On September 1, Professor Sylvain Coulombe began his five-year mandate as McGill’s Associate Vice-Principal, Innovation and Partnerships. Prof. Coulombe will oversee the Office of Innovation and Partnerships (I+P) within the Office of the Vice-Principal of Research and Innovation.
Professor Coulombe brings extensive experience in technology development, as well as a strong background in supporting strategic academic-industry partnerships, to the role. A former senior research scientist and project leader for GE Global Research (1997-2001), Prof. Coulombe joined McGill in 2001, serving as Department Chair from 2012-2018. He was the Canada Research Chair in Non-Thermal Plasma Processing from 2002-2012 and is a Gerald Hatch Faculty Fellow since 2015. His contributions to research and development have resulted in numerous reports of invention and patent applications.
The former Chair of the Department of Chemical Engineering sat down with the Reporter to talk about his new role as Associate Vice-Principal, Innovation and Partnerships.
Innovation has become the buzzword of the decade in the worlds of education and industry. What does the word mean to you?
I have a complex physical model for innovation in my mind that reveals my physics background, which involves atoms, activation energy, simple interactions, and the emergence of complex behaviours. In a simple word, today’s innovation involves collisions. More specifically, innovation emerges when creative and open-minded people from various disciplines get together, by design or serendipity, with a common goal to work on a complex problem.
Here in my office, I keep a lightbulb made in a General Electric factory about a hundred years ago. It is an important symbol for me. A model from the past, the lightbulb symbolizes innovation — the eureka effect — from a time when a single researcher or a small group of researchers working in a bubble could come up with innovations. We now live in a rapidly evolving, diverse and complex world in which innovation often emerges from unlikely encounters. Think about the now ubiquitous collaborative consumption tools such as Airbnb and Car2Go, both based on innovations involving cloud computing, real-time GPS localization, and new social and environmental trends. Supporting innovation means providing opportunities for connectivity, for collisions. This environment is something that I really want to help cultivate at McGill.
As the AVP of Innovation and Partnerships, what is at the top of your ‘to-do’ list?
I want to help build an online research and innovation community at McGill, which will open communication channels between stakeholders, including researchers, funders, policymakers and industry partners. The changing landscape of research and innovation, and the funding priorities of our federal and provincial governments, put more emphasis on multidisciplinary work and offer researchers an opportunity to expand McGill’s reach.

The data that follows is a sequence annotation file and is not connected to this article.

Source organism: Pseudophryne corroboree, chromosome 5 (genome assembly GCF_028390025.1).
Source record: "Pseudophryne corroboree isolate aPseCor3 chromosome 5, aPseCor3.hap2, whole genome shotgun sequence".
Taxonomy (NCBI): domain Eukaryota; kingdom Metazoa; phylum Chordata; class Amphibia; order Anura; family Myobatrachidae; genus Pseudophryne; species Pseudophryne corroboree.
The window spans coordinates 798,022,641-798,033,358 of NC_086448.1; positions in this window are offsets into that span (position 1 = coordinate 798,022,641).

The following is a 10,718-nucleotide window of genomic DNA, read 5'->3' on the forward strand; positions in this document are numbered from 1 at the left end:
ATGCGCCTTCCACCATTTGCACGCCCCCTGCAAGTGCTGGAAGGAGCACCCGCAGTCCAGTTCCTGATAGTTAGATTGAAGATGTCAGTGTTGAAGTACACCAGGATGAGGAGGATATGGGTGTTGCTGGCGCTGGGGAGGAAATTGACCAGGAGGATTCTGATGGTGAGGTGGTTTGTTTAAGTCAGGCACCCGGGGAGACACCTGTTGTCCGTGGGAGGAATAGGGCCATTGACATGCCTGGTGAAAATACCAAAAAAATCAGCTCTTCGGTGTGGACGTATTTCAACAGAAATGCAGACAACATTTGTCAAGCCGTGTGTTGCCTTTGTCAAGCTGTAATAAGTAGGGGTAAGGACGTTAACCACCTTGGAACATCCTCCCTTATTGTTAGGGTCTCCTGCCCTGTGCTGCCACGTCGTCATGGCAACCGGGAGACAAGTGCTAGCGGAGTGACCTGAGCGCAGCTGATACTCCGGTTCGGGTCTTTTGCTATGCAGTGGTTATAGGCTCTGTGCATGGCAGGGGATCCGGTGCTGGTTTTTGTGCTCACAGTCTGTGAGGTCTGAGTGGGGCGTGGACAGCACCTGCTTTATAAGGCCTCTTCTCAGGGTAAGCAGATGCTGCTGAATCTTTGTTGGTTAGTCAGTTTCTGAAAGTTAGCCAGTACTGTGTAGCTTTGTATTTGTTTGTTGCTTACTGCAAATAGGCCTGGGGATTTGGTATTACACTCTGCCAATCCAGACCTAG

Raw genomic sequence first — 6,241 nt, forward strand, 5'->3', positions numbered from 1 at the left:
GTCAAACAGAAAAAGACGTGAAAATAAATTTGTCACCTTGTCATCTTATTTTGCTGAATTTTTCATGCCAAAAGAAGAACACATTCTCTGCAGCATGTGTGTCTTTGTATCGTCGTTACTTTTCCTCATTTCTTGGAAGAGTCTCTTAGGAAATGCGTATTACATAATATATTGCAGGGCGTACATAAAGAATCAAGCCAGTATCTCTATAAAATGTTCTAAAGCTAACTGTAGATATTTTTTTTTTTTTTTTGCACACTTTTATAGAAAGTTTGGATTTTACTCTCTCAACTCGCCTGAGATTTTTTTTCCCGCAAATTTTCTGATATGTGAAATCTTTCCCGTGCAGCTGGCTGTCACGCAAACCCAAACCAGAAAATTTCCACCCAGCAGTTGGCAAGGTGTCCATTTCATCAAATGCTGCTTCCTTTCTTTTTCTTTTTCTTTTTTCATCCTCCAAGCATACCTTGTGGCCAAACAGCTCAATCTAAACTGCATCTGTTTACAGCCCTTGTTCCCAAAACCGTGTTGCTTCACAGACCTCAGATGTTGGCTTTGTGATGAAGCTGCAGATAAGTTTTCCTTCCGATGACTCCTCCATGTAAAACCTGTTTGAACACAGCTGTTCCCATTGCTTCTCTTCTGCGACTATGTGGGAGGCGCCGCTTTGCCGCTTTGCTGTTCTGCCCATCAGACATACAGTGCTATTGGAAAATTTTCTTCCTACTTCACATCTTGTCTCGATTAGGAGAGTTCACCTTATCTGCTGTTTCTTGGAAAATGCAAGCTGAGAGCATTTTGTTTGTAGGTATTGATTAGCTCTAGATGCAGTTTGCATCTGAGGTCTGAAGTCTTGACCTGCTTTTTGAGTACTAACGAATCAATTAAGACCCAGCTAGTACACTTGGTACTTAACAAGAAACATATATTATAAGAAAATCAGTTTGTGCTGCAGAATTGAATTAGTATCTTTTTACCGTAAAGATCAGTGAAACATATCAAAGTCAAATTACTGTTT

On campus, space is limited and at a priority, and it is not an easy undertaking to build meeting and co-working spaces; however, I believe that there are many creative ways to cultivate connections among researchers and research partners online. Once the connections are established, a lively innovation ecosystem will emerge through newly discovered joint interests and self-started gatherings. The Office of Innovation and Partnerships (I+P) will be there to help finding ways to support the ecosystem.
Why is multidisciplinary research the key to innovation?
I will answer this question with a story from my career. About 20 years ago, my fellow researchers and I realized that the plasma, the fourth state of matter that happens to be extremely abundant in the Universe and quite well domesticated by scientists and engineers for high-temperature applications, could be cooled while maintaining its high reactivity and used to sterilize medical equipment and other temperature-sensitive surfaces. This realization inspired further research into the biomedical applications of plasma, including developing treatments for cancer and accelerating natural processes like wound healing. Today, Plasma Medicine is the fastest growing field in the realm of plasma processing.
As one of the founding members of this field, I remain involved with people in biology and medicine to develop selective treatments for cancer cells. My dual identity as a fundamental researcher and an applied scientist, as well as my collaborations with people outside of my areas of expertise, have defined my path in ways I could not have imagined. In my lab at McGill, the graduate students working on fundamental science can fuel those working on applied problems in very different fields. Multidisciplinary research is the way of the future.
What makes McGill a better partner for industry?
First, I believe there is a great diversity of expertise among our researchers and we can leverage the fact that for so many years we have excelled in fundamental research. Moreover, McGill has an abundance of connections, more than any other Canadian institution. McGill also has extremely good students, and the “extra” we give to our students is training in communication. When I started my first job as an engineer, I quickly learnt that it would not be only about calculations. I would need to pitch and I would need to be convincing. It is therefore the responsibility of the University to offer training to our students on how to succeed in industry and I believe that McGill does an excellent job at that.
Finally, we are a great partner because we are committed to providing the necessary internal support for research and innovation partnerships. We want to break down silos and barriers to communication and collaboration. Now, it is simply a question of communicating more widely that we are open for more collaborations leading to impactful innovations. We are open for business!
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